Modern Wonders | 5 Art Galleries Worth a Roadtrip

Renwick Gallery | Washington, D.C.


After an extensive two-year renovation, Renwick Gallery has reopened its doors with an incredible new exhibit called WONDER. Located across from the White House, the historic gallery was originally opened in 1874 and was the first building in America constructed specifically to be an art gallery.

The sheer size and scope of the installations are enough to impress but more than that, the exhibit was built to not only draw visitors to the art but to pull them into the history of the building as well. Nicholas Bell, the museum’s curator, wanted to ensure that each of the nine interactive pieces were designed to specifically highlight and enhance the architectural features of the Renwick Gallery. “We wanted people to be very conscious that they are in a museum,” he said in an interview with Garden and Gun Magazine.

Find out the dates and more information for the WONDER exhibit here.


Heidelberg Project | Detroit, MI


In the past few years, the city of Detroit has been undergoing a resurgence, especially in the small but vibrant arts community. The Heidelberg Project is an outdoor community project that stands as one of the fixtures in the city’s burgeoning art scene. It was begun by Tyree Guyton in 1986 as a way to bring awareness to the poor conditions of the crumbling, crime-ridden neighborhood. Today, the outdoor projects features several blocks of brightly painted houses and odd, comical installations made from trash and recycled materials.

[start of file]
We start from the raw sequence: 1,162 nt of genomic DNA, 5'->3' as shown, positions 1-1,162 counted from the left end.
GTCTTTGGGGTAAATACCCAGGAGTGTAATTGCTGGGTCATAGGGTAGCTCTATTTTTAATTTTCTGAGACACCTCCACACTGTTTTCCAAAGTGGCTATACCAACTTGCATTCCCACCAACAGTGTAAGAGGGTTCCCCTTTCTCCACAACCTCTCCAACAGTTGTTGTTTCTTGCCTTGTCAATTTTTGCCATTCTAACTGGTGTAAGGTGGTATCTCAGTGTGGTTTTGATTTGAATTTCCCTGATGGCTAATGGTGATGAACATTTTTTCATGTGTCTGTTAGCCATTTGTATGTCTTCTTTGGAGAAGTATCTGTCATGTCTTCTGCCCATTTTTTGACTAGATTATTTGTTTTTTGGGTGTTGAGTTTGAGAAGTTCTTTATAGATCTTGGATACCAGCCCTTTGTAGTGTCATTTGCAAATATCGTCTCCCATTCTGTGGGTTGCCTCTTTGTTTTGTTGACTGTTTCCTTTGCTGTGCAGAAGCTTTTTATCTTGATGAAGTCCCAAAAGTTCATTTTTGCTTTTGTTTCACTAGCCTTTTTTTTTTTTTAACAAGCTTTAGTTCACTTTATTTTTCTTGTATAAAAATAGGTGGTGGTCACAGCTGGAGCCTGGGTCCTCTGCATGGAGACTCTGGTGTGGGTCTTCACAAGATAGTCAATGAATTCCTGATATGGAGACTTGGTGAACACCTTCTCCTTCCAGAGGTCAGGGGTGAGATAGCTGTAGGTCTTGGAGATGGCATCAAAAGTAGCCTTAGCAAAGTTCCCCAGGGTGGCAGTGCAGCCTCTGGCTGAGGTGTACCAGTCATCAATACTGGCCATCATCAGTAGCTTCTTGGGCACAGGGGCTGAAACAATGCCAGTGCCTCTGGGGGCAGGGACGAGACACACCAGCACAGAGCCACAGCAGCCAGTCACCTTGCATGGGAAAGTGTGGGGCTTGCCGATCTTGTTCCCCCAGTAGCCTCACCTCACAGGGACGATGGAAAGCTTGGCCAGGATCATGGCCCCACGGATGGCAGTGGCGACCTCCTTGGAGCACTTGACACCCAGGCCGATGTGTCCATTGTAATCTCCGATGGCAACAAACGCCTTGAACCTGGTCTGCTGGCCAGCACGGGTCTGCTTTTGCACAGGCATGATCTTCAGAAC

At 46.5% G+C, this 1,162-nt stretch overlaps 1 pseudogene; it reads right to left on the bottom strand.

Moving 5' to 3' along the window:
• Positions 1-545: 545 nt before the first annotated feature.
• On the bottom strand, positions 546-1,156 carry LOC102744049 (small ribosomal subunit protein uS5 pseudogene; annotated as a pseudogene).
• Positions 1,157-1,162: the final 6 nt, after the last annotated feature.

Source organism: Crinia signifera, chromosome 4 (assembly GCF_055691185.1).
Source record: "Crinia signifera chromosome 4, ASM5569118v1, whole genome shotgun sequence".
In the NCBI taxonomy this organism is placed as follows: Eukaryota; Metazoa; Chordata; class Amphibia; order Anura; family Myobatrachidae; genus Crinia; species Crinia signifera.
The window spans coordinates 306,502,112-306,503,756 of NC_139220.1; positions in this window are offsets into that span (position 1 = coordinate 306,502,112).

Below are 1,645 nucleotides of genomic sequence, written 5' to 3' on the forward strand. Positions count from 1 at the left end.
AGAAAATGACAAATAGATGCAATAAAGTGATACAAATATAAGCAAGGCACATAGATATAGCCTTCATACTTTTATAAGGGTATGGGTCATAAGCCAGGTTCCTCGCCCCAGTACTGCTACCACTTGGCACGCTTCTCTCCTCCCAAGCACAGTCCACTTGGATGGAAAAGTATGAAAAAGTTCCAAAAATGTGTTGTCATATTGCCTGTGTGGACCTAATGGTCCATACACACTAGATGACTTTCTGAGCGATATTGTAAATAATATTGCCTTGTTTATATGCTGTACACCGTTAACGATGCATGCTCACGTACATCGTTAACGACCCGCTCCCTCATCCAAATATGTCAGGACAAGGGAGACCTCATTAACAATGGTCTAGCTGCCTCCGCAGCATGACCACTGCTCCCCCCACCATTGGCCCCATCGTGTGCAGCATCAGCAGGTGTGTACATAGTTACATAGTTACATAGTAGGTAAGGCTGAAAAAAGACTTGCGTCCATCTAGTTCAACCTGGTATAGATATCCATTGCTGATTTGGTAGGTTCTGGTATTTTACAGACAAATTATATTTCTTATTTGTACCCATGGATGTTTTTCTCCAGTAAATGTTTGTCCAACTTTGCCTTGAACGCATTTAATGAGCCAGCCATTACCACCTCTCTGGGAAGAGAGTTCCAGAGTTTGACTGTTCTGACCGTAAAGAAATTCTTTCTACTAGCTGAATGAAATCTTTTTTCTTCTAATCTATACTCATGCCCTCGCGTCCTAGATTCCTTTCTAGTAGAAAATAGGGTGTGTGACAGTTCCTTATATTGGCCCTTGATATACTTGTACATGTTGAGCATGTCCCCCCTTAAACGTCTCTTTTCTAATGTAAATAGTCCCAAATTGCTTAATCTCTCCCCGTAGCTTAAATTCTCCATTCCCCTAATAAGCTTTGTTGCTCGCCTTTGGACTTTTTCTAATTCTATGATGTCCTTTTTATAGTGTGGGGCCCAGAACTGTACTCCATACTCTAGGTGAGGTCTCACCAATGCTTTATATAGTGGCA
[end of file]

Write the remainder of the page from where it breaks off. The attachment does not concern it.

The space is a little disarming. It clearly and boldly displays the struggles of the city, the rampant poverty, and the difficulty of rebuilding a city in the midst of crime and decay. However, there’s no mistaking the communal spirit and defiant cheerfulness that the Heidelberg Project represents. Its clear to locals and visitors alike – this city has a community that loves it and is willing to build it up again.

The Graffiti and Street Art Museum | Houston, T.X.

While this museum hasn’t opened yet, doors are expected to open midway through 2016. Houston based graffiti artist, Gonzo247, announced his plans to open a space late last year. In addition to housing pieces of art, the museum will serve as a venue for pop-ups, on-site lectures, and classes as well.

“We’ve finally gotten to the point where street-art is accepted but the full history of it still hasn’t been told,” Gonzo247 said, “We want to bring the world to Houston.” If you can’t wait for the museum to open, check out the documentary “Stick ‘Em Up!”, which looks at establishment and growth of the Houston street art scene through the eyes of its most prominent founders.

Museum of Bad Art | Boston, M.A.


The Museum of Bad Art, or MOBA as its more commonly referred to, takes pride in its goal “to bring the worst of art to the widest of audiences”. During a visit, you can peruse their wide array of collections with everything from portraiture to landscapes (in which hills bear a remarkable resemblance to scoops of ice cream) to the more erotic (the “In the Nood” collection is particularly inspiring).

The museum was originally founded in 1993 and has since been recognized by TravelNerd as one of the Top 10 Weirdest Museums. Definitely worth a visit.


de Young Museum | San Francisco, C.A.


Located in the beautiful Golden Gate Park, the de Young Museum is one of the most architecturally intriguing museums around. The museum features an incredible collection of Teotihuacan and Peruvian pottery, sub-Saharan tribal art, and thousands of American paintings and sculptures. However, one of the main draws of de Young has less to do with the art it houses and more with the building itself.

The museum features a large angular tower, called Harnon Tower, that was built with ball-bearing sliding plates to allow up to three feet of movement to withstand the area’s common earthquakes. Visitors can ride an elevator to the top floor of Harnon Tower and enjoy an incredible view of the surrounding gardens, San Francisco skyline, and the Bay. Make sure to get there early – the observation area closes one hour prior to the museum.



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